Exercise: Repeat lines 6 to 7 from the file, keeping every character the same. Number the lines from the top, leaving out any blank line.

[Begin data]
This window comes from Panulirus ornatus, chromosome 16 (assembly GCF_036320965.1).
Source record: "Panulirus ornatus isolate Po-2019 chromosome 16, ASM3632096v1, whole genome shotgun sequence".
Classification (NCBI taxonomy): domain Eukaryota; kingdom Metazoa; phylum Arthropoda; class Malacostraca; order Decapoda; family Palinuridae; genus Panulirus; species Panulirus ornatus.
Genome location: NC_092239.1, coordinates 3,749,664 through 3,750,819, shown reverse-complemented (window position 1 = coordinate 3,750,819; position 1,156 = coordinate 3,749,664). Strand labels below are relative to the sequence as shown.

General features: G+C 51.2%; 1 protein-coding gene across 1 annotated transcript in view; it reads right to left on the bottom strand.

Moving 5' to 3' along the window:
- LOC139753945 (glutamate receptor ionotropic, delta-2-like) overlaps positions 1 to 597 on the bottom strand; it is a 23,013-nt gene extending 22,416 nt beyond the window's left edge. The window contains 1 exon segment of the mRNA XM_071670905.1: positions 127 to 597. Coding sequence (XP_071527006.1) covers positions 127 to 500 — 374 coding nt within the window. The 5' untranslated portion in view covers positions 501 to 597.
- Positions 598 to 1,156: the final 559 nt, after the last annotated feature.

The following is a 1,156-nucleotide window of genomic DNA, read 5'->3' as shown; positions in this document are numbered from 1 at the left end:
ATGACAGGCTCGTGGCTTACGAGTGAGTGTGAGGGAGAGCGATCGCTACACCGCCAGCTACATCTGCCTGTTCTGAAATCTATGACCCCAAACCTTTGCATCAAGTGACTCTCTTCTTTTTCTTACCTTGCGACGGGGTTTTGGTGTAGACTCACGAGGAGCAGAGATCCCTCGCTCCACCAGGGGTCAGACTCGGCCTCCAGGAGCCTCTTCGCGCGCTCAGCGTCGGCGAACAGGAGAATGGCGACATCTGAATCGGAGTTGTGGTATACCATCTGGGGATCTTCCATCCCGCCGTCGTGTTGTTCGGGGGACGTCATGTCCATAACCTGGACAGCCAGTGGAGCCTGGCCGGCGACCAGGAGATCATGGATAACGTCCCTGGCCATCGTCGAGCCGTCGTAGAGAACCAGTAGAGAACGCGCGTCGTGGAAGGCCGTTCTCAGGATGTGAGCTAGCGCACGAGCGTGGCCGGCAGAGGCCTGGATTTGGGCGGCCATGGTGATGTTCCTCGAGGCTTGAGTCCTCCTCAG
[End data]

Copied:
Moving 5' to 3' along the window:
- LOC139753945 (glutamate receptor ionotropic, delta-2-like) overlaps positions 1 to 597 on the bottom strand; it is a 23,013-nt gene extending 22,416 nt beyond the window's left edge. The window contains 1 exon segment of the mRNA XM_071670905.1: positions 127 to 597. Coding sequence (XP_071527006.1) covers positions 127 to 500 — 374 coding nt within the window. The 5' untranslated portion in view covers positions 501 to 597.